Ka’aihue, meanwhile, did turn in a disappointing season while being stuck in Triple-A. His average slipped to .252 and he delivered a modest 17 homers in 441 at-bats. Still, he did walk 102 times, giving him an outstanding .392 OBP.
To put that in perspective, the Royals’ leader in walks is David DeJesus, with 46 in 511 at-bats. The team leader in OBP is Billy Butler at .354. None of their eight players with at least 300 plate appearances is walking in one-tenth of his PAs, considered the standard for a player with quality plate disclipline. Coco Crisp was before he went down, but he still had just a .336 OBP.
So, Ka’aihue didn’t have a great season. An 825 OPS for a 25-year-old first baseman in the PCL is far from exceptional. If the Royals actually had strong players blocking him, declining to call him up would be understandable. But all they’re going to do is keep running Jacobs and Miguel Olivo out there. It’s one of the most ridiculous decisions yet from a ridiculous team. I’m not at all sure that Ka’aihue is going to be a useful major leaguer, but he’s paid his dues and earned the opportunity. Certainly it makes more sense to give it to him than to continue to waste at-bats on the horrible cast of veterans that have produced the American League’s worst record.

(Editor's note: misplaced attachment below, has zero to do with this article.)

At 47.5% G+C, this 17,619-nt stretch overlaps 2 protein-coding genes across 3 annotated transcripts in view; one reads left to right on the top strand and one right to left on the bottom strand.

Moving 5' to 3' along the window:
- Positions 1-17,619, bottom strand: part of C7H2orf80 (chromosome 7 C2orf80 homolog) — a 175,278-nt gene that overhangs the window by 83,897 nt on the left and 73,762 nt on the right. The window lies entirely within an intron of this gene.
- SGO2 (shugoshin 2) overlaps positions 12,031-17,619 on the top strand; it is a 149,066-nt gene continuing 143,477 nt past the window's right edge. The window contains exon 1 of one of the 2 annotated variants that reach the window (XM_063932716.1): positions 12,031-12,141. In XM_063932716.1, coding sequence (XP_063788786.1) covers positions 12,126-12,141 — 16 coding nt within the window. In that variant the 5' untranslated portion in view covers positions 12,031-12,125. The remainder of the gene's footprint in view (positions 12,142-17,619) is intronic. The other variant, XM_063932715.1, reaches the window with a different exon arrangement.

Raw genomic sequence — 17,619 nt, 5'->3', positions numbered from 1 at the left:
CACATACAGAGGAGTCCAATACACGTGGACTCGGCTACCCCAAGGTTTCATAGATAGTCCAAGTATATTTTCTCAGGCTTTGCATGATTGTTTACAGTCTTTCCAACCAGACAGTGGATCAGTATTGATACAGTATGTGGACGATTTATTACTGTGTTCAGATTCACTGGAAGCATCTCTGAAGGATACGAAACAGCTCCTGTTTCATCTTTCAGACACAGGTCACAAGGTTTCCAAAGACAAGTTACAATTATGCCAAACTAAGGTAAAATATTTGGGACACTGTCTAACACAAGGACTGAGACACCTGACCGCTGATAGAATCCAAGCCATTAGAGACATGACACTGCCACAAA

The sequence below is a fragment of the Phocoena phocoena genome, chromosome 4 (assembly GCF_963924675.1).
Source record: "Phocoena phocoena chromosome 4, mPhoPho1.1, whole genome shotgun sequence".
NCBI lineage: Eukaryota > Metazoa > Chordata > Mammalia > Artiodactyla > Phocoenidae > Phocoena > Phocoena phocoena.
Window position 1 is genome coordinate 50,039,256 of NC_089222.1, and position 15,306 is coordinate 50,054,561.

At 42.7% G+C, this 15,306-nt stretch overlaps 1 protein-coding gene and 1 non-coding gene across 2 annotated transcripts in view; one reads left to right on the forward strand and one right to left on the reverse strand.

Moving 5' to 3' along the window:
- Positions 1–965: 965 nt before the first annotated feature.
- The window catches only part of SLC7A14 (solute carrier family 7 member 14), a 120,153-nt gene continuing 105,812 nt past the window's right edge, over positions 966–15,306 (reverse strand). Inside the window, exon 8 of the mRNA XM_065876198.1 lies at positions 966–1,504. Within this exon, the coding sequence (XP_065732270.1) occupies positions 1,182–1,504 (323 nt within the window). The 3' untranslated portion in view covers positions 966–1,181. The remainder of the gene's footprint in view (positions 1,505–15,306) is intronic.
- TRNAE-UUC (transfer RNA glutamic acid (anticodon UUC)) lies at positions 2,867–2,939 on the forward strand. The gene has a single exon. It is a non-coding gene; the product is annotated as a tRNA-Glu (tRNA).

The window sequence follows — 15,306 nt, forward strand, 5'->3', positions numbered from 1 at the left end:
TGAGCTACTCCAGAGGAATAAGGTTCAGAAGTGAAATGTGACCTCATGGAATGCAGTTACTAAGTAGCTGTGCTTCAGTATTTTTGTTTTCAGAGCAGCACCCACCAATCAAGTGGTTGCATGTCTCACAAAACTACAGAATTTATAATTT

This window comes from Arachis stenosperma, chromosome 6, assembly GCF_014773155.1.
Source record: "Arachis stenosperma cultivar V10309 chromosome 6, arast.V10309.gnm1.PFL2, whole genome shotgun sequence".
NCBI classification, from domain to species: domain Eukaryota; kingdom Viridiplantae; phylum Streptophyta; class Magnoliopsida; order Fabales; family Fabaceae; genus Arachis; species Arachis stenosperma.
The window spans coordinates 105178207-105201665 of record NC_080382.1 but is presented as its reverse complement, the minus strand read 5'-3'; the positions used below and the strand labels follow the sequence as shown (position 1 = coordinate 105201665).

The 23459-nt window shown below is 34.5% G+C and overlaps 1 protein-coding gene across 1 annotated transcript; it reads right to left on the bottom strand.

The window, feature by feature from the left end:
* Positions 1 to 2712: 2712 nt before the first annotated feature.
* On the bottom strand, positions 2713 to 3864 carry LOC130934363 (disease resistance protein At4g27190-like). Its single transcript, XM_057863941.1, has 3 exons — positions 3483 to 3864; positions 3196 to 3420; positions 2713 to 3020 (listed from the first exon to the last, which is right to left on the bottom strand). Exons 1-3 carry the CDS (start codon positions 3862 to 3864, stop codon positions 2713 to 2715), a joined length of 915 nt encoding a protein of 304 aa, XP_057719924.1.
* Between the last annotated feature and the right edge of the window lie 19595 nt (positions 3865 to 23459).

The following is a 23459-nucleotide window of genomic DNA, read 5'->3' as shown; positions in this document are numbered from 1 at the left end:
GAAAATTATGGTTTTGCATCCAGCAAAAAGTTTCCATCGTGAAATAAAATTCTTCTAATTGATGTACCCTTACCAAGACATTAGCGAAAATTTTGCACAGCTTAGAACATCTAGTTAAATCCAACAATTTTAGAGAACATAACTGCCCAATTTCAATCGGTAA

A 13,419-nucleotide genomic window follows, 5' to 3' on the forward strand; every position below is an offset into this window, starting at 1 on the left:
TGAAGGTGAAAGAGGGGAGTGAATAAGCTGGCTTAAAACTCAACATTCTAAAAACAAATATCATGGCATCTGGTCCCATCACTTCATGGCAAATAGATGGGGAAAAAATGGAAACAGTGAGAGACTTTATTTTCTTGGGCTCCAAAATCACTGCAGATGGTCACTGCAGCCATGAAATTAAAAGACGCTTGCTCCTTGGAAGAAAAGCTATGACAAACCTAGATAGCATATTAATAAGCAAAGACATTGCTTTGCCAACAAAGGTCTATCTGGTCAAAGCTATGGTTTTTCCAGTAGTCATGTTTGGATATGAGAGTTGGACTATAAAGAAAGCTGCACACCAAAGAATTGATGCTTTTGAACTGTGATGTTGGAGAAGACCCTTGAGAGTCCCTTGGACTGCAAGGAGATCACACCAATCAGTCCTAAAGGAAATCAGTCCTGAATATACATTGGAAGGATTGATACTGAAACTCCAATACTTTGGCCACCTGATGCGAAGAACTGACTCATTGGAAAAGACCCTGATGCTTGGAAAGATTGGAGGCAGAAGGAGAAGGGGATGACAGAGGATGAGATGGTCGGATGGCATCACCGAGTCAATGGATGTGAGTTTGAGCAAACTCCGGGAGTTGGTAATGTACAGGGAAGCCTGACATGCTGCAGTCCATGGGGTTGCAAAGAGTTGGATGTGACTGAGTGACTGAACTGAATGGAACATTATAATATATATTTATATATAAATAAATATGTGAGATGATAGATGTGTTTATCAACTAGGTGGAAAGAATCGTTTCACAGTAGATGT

World Series Game 3 lineups: Carlos Santana will be in left field

CLEVELAND, OH - OCTOBER 25:  Carlos Santana #41 of the Cleveland Indians warms up prior to Game One of the 2016 World Series against the Chicago Cubs at Progressive Field on October 25, 2016 in Cleveland, Ohio.  (Photo by Gregory Shamus/Getty Images)
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People have been drinking in Wrigleyville since before 8am this morning. There are throngs of people out on the streets and packing every bar in the vicinity and it’s still four hours until first pitch. I realize I’m an old man who rarely leaves his home, but that looks exhausting even by the standards of normal degenerates. Be safe, everyone!